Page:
Introduction: Vintage Bike Light Desk Lamp
The basis of this project was an old bike lamp that I bought at a bike jumble a few years ago. It was made in the US by a company called Seiss of Toledo Ohio. I loved the shape and the finish of the light as well as the fact that the lens is actually made from glass. The inner workings had become badly corroded over the years and there were signs of battery acid leakage.
The other main ingredients for this light are an old Ikea 12v wall spot light and a heavy cast desktop microphone stand. I wanted to keep the project very cheap as I knew that I had all the parts to hand to build it. I know the parts are very specific which can make it difficult to copy, but it might give you some ideas for turning some junk you have into something you can use.
Step 1: Preparation
First thing was to unscrew the mic holder from the stand and strip the paint. I used regular paint stripper and left it on for over half an hour, re-touching the stripper now and again if it looked like it was drying out. Luckily the paint flaked off really easily as I really didn’t want to scrape it off and risk marking the metal which would mean more cleaning and polishing at a later stage. I rinsed the paint stripper and finished the base with a Scotchbrite pad.
I also stripped out the innards from the bike light which was the battery holder, the bulb and backplate and the switch mechanism. I’d considered re-using the switch but decided it would be too hard as well as a little less practical than a switch part way down the flex, which has the benefit of not having to touch/move the light in order to turn it on and off. I did glue the old switch button back to light casing though.
Next, I freed the MR16 fitting from the Ikea spot light. These can be bought for about £2.50 but like I said, I wanted to just use stuff that I already had and I wanted to make it quickly and not have to wait for parts being delivered.
Step 2: Putting It Together
As luck would have it, the Ikea bulb holder/shade was an almost perfect fit to go inside the Seiss light casing. I just needed to reduce the diameter at the open end using a bench grinder and a file. It was made of aluminium so this was a fairly quick process.
My biggest quandary was deciding how I was going to join the lamp to the stand. I considered a number of options including sliding a metal bar into the mic holder and attaching the lamp to the metal bar. I thought that this would make the lamp too high in the stand as well as look cumbersome and overly complicated. As I had a spare mic stand I thought it was worth seeing if I could manipulate the holder with heat to make it fit the diameter of the lamp. Success, this was a fairly slow process as I didn’t want to risk breaking it or losing the desired shape. You can see how much I was able to manipulate it by comparing it to the spare one I have.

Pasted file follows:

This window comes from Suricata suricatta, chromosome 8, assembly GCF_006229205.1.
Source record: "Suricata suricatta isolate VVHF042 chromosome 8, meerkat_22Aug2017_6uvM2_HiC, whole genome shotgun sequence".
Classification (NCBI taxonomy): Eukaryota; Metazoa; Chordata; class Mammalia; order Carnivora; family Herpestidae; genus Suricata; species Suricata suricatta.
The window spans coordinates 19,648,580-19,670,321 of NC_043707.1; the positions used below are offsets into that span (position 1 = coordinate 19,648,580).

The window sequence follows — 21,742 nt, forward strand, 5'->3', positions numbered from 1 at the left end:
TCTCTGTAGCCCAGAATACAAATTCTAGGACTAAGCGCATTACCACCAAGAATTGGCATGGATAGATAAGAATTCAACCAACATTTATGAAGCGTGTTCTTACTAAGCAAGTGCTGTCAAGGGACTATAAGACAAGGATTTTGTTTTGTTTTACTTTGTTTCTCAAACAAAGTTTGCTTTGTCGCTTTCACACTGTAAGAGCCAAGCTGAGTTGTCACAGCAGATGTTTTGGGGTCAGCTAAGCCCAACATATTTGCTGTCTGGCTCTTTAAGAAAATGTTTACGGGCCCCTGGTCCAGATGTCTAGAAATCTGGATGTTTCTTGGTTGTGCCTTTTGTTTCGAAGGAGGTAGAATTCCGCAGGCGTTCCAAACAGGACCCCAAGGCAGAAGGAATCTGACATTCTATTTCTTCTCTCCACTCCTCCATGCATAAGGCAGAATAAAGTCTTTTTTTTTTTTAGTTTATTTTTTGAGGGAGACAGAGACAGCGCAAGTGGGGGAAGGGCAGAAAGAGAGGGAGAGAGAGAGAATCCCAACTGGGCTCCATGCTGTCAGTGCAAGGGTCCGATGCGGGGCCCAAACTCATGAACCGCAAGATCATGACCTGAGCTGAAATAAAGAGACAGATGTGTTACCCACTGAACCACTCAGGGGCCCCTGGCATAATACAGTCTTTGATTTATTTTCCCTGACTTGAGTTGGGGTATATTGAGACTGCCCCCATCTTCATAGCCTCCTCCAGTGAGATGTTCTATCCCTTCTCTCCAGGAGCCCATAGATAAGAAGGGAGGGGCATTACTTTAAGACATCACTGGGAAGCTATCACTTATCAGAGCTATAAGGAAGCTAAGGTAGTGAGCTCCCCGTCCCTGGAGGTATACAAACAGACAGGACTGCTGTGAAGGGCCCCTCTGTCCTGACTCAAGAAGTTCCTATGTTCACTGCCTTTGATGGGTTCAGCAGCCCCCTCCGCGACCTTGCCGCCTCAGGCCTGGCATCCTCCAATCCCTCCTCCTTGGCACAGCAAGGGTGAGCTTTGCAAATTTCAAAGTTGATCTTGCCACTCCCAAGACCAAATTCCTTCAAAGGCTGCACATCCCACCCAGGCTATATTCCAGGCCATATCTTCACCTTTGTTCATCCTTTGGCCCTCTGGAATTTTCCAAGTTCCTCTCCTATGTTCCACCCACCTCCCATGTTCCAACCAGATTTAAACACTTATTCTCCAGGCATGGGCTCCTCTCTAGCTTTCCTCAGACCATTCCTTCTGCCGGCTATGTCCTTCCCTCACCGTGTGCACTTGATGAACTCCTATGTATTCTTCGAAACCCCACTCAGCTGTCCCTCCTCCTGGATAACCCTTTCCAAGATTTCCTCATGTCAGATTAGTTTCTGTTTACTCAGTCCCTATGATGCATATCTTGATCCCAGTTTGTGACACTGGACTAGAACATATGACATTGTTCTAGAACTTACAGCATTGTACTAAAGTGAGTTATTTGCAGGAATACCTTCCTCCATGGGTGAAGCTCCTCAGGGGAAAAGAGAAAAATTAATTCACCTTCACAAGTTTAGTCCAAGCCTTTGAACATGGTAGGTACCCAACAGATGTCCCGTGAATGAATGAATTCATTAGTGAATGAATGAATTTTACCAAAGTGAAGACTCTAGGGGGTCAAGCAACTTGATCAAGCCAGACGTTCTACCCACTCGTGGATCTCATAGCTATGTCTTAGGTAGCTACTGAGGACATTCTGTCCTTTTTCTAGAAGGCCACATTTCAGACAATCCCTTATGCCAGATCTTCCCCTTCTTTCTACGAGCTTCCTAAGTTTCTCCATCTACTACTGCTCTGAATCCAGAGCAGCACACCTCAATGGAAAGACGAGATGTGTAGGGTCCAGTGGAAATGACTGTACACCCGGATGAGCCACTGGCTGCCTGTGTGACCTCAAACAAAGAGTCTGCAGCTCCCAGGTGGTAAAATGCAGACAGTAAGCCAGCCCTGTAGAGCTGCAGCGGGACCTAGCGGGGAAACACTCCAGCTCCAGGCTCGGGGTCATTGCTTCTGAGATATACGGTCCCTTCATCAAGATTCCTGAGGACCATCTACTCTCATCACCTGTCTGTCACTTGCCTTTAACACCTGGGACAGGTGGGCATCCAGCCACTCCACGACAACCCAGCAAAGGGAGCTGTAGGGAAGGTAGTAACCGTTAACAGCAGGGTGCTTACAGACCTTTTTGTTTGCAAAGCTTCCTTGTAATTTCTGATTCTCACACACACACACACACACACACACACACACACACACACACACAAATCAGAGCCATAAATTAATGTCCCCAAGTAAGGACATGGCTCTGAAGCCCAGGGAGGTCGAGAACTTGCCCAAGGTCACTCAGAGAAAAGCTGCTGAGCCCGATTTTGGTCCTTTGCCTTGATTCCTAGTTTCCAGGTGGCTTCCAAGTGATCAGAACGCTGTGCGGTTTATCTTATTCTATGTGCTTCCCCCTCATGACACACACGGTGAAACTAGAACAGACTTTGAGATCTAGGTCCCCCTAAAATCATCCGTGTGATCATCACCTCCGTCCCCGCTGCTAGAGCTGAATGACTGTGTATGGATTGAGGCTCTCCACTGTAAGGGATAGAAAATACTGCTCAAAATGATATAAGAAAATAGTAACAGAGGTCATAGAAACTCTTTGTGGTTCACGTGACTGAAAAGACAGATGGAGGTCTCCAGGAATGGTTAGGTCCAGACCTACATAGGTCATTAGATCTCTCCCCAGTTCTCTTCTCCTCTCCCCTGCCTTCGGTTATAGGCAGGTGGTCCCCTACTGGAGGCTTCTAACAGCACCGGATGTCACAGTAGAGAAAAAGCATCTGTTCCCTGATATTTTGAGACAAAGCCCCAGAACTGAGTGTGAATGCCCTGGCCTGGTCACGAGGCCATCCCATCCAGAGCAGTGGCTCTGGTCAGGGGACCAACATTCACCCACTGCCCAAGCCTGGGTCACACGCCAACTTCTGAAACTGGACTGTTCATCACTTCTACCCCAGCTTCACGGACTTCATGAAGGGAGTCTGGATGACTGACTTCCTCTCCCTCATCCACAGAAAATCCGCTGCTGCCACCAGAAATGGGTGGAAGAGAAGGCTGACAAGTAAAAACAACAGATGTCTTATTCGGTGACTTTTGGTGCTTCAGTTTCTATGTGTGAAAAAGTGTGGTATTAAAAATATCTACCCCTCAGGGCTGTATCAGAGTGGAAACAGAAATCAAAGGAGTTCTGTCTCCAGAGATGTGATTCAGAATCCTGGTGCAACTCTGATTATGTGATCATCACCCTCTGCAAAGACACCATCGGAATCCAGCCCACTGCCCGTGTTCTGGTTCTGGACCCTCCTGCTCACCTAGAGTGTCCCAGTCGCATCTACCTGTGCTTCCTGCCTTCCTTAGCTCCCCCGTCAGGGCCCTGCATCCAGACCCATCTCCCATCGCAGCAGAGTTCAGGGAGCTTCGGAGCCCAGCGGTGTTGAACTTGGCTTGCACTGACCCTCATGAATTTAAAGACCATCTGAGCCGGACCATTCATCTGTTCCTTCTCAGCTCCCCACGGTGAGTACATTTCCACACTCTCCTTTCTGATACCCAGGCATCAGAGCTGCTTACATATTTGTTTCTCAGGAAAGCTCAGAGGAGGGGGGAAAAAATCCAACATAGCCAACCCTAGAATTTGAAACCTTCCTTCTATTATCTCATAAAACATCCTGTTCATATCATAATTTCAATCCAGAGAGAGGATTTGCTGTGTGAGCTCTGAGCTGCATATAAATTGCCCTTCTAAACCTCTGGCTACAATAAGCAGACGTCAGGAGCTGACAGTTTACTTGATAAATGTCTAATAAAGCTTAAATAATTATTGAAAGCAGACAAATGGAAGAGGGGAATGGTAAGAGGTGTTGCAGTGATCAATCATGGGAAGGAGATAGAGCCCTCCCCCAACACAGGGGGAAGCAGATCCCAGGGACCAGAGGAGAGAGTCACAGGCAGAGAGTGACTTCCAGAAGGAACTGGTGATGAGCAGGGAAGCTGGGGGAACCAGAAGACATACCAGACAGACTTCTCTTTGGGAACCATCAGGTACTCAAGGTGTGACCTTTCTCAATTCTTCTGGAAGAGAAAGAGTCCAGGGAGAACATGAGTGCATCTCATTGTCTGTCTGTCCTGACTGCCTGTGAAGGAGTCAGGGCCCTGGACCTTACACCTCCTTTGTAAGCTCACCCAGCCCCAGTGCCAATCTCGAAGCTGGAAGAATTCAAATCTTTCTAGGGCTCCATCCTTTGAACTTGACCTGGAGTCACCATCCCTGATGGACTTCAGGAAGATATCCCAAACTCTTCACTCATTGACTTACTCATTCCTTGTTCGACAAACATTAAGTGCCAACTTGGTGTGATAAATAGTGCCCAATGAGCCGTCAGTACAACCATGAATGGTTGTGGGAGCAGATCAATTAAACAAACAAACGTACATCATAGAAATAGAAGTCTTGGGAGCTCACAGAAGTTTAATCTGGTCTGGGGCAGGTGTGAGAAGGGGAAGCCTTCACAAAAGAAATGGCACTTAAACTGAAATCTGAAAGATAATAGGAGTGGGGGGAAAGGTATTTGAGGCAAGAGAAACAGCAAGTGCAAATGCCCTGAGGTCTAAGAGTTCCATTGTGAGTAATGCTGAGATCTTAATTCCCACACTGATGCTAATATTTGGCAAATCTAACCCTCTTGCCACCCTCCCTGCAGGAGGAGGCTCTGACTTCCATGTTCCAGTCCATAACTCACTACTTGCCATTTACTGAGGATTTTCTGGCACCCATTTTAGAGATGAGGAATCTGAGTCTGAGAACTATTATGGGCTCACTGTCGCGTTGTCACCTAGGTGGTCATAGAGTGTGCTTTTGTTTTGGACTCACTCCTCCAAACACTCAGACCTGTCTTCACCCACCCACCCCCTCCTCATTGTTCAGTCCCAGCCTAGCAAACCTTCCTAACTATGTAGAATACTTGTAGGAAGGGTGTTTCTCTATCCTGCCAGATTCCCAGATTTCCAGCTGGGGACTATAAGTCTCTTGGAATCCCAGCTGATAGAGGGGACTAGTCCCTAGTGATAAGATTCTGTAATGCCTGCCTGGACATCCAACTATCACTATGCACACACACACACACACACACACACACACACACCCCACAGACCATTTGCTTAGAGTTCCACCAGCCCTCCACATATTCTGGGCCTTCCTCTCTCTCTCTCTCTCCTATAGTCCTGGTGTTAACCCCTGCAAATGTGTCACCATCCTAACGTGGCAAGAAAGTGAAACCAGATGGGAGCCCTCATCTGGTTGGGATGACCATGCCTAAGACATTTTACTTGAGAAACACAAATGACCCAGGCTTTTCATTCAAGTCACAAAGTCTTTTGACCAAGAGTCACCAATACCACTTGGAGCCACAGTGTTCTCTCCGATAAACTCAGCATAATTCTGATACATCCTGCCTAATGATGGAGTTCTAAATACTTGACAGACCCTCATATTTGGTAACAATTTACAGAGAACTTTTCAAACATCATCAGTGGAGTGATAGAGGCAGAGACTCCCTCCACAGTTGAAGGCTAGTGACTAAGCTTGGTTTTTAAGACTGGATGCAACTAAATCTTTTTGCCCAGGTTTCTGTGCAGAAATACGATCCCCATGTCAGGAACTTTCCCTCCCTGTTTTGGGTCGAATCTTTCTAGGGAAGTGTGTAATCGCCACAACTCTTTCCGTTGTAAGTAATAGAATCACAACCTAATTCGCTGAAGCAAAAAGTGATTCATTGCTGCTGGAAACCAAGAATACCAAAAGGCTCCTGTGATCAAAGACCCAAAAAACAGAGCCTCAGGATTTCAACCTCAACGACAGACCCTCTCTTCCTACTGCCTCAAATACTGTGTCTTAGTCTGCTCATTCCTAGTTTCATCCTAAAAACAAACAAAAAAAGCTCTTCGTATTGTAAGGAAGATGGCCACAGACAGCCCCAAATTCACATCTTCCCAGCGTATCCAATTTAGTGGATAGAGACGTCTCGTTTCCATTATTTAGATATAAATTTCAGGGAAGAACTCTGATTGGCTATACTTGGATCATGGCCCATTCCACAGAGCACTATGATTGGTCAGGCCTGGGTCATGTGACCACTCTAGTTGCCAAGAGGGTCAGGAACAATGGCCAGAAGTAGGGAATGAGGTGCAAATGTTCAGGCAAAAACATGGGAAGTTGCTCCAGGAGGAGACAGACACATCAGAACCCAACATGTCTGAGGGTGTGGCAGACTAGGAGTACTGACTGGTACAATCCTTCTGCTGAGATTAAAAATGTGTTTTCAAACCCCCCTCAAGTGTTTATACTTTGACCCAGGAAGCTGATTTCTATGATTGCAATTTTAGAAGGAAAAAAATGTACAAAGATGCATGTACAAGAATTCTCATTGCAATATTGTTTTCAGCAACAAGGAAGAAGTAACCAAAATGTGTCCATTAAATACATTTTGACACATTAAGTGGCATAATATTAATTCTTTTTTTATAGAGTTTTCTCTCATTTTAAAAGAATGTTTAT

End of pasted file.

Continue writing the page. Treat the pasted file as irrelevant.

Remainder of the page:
I felt it needed a bit more to the design of the way the holder attached to the light as well as be more robust, after all this is intended to be a working desk light. I often find that I make use of old bike accessories and components in builds like this (as I did in the petrol tank speaker I made a few years ago), I manage to find this semi-circular fitment that I believe was once part of a chain ring bash guard. The shape was just about the same as the lamp body. I cut this in half and attached a half to each side of the now widened mic holder. I used hex bolts and nylock nuts to attach it to the lamp body. I also added the small pointy ended set screws to the clamp just to add to the industrial look of the lamp.
I found a suitable (if a little big) rubber grommet that the cable could pass through. This meant that I needed to drill a 10mm hole in the lamp casing.
Step 3: Let There Be Light
The 12v bulb I had was very effective but too bright for a desk light. Again I could have ordered a suitable bulb but wanted to use what I had. I have since looked and I can’t find much choice in MR16 fitment 12v bulbs, so I think I was right to make the decision to add a filter/diffuser to the bulb. I had this yellow film which is a partition page from a project notebook. The yellow works well and I think it kind of adds to the retro feel of the project. The plastic lenses in these bulbs pop off with a small screwdriver so it was just a matter of cutting out a circle the same size and fitting it under the plastic lens before popping it back into place.
Step 4: Finishing Off
Finally, I used sticky back velour on the base to prevent it from scratching the surface of the furniture it was going to sit on.
Step 5: Result
I’m really happy with the finished result. The only thing I may have done different would be to use some modern vintage looking braided twin cable but initially I was planning to run the cable through the centre of the mic holder and out through the base, which would have meant that not a lot of the cable would’ve been on show. Although it’s based on a bike light, the combination of the stand, the holder piece, the bulb and the graphics/colours of the lamp, it reminds me of old aeroplanes.